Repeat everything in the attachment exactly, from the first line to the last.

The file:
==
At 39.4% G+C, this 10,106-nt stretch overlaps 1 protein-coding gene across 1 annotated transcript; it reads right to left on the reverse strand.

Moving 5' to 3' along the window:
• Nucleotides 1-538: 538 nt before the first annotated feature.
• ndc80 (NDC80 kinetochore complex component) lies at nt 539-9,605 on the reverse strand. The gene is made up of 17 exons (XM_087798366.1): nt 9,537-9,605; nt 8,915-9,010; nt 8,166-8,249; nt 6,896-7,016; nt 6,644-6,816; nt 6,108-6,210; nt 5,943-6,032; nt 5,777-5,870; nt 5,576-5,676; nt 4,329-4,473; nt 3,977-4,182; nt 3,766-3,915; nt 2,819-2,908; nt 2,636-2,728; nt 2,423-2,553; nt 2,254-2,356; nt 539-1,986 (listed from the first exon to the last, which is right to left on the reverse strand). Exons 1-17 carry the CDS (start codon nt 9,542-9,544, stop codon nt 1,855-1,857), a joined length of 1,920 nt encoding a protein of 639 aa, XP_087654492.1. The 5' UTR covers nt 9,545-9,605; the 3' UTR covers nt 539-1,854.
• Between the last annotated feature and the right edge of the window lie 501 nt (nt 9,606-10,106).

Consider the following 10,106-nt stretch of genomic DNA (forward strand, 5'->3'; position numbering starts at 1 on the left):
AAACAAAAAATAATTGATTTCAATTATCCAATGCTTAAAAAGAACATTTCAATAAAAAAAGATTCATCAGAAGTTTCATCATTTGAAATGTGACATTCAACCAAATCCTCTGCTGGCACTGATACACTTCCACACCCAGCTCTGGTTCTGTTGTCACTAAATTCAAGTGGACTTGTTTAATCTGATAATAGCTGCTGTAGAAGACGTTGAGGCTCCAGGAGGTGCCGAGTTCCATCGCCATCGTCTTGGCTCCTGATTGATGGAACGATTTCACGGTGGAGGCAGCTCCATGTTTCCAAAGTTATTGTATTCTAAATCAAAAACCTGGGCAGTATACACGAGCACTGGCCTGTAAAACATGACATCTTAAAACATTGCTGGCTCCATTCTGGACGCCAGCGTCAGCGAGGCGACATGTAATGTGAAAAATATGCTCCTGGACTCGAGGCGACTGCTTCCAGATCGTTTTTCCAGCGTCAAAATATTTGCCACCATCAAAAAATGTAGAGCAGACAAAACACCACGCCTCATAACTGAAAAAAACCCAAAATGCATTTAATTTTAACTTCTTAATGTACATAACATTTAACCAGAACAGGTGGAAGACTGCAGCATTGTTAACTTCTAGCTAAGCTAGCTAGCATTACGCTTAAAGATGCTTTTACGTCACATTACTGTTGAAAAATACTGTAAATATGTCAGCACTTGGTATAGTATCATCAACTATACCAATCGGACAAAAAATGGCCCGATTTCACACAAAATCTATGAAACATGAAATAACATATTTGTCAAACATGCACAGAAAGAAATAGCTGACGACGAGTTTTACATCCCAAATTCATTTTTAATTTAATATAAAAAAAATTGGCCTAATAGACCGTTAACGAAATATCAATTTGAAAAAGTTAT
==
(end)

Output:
At 39.4% G+C, this 10,106-nt stretch overlaps 1 protein-coding gene across 1 annotated transcript; it reads right to left on the reverse strand.

Moving 5' to 3' along the window:
• Nucleotides 1-538: 538 nt before the first annotated feature.
• ndc80 (NDC80 kinetochore complex component) lies at nt 539-9,605 on the reverse strand. The gene is made up of 17 exons (XM_087798366.1): nt 9,537-9,605; nt 8,915-9,010; nt 8,166-8,249; nt 6,896-7,016; nt 6,644-6,816; nt 6,108-6,210; nt 5,943-6,032; nt 5,777-5,870; nt 5,576-5,676; nt 4,329-4,473; nt 3,977-4,182; nt 3,766-3,915; nt 2,819-2,908; nt 2,636-2,728; nt 2,423-2,553; nt 2,254-2,356; nt 539-1,986 (listed from the first exon to the last, which is right to left on the reverse strand). Exons 1-17 carry the CDS (start codon nt 9,542-9,544, stop codon nt 1,855-1,857), a joined length of 1,920 nt encoding a protein of 639 aa, XP_087654492.1. The 5' UTR covers nt 9,545-9,605; the 3' UTR covers nt 539-1,854.
• Between the last annotated feature and the right edge of the window lie 501 nt (nt 9,606-10,106).

Consider the following 10,106-nt stretch of genomic DNA (forward strand, 5'->3'; position numbering starts at 1 on the left):
AAACAAAAAATAATTGATTTCAATTATCCAATGCTTAAAAAGAACATTTCAATAAAAAAAGATTCATCAGAAGTTTCATCATTTGAAATGTGACATTCAACCAAATCCTCTGCTGGCACTGATACACTTCCACACCCAGCTCTGGTTCTGTTGTCACTAAATTCAAGTGGACTTGTTTAATCTGATAATAGCTGCTGTAGAAGACGTTGAGGCTCCAGGAGGTGCCGAGTTCCATCGCCATCGTCTTGGCTCCTGATTGATGGAACGATTTCACGGTGGAGGCAGCTCCATGTTTCCAAAGTTATTGTATTCTAAATCAAAAACCTGGGCAGTATACACGAGCACTGGCCTGTAAAACATGACATCTTAAAACATTGCTGGCTCCATTCTGGACGCCAGCGTCAGCGAGGCGACATGTAATGTGAAAAATATGCTCCTGGACTCGAGGCGACTGCTTCCAGATCGTTTTTCCAGCGTCAAAATATTTGCCACCATCAAAAAATGTAGAGCAGACAAAACACCACGCCTCATAACTGAAAAAAACCCAAAATGCATTTAATTTTAACTTCTTAATGTACATAACATTTAACCAGAACAGGTGGAAGACTGCAGCATTGTTAACTTCTAGCTAAGCTAGCTAGCATTACGCTTAAAGATGCTTTTACGTCACATTACTGTTGAAAAATACTGTAAATATGTCAGCACTTGGTATAGTATCATCAACTATACCAATCGGACAAAAAATGGCCCGATTTCACACAAAATCTATGAAACATGAAATAACATATTTGTCAAACATGCACAGAAAGAAATAGCTGACGACGAGTTTTACATCCCAAATTCATTTTTAATTTAATATAAAAAAAATTGGCCTAATAGACCGTTAACGAAATATCAATTTGAAAAAGTTAT